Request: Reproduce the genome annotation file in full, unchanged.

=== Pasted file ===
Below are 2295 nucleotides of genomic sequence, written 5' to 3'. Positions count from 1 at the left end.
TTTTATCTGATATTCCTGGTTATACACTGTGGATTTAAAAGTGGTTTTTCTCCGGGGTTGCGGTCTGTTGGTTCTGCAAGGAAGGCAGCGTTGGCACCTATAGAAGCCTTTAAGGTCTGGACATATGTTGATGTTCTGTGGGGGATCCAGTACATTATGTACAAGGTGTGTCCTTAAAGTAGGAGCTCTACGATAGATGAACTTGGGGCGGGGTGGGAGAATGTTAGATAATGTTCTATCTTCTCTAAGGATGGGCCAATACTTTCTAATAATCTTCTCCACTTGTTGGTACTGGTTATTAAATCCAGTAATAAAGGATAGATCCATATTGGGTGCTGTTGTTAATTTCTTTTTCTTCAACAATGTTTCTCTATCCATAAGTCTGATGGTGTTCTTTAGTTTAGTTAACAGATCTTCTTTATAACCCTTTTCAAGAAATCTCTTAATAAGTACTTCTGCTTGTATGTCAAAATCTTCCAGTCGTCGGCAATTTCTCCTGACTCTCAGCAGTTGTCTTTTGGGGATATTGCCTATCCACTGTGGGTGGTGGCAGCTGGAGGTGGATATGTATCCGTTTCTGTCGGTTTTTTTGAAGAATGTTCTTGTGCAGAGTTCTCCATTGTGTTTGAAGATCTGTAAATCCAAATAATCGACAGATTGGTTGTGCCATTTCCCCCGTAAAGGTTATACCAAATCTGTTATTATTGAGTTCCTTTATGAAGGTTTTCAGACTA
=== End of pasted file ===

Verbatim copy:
Below are 2295 nucleotides of genomic sequence, written 5' to 3'. Positions count from 1 at the left end.
TTTTATCTGATATTCCTGGTTATACACTGTGGATTTAAAAGTGGTTTTTCTCCGGGGTTGCGGTCTGTTGGTTCTGCAAGGAAGGCAGCGTTGGCACCTATAGAAGCCTTTAAGGTCTGGACATATGTTGATGTTCTGTGGGGGATCCAGTACATTATGTACAAGGTGTGTCCTTAAAGTAGGAGCTCTACGATAGATGAACTTGGGGCGGGGTGGGAGAATGTTAGATAATGTTCTATCTTCTCTAAGGATGGGCCAATACTTTCTAATAATCTTCTCCACTTGTTGGTACTGGTTATTAAATCCAGTAATAAAGGATAGATCCATATTGGGTGCTGTTGTTAATTTCTTTTTCTTCAACAATGTTTCTCTATCCATAAGTCTGATGGTGTTCTTTAGTTTAGTTAACAGATCTTCTTTATAACCCTTTTCAAGAAATCTCTTAATAAGTACTTCTGCTTGTATGTCAAAATCTTCCAGTCGTCGGCAATTTCTCCTGACTCTCAGCAGTTGTCTTTTGGGGATATTGCCTATCCACTGTGGGTGGTGGCAGCTGGAGGTGGATATGTATCCGTTTCTGTCGGTTTTTTTGAAGAATGTTCTTGTGCAGAGTTCTCCATTGTGTTTGAAGATCTGTAAATCCAAATAATCGACAGATTGGTTGTGCCATTTCCCCCGTAAAGGTTATACCAAATCTGTTATTATTGAGTTCCTTTATGAAGGTTTTCAGACTA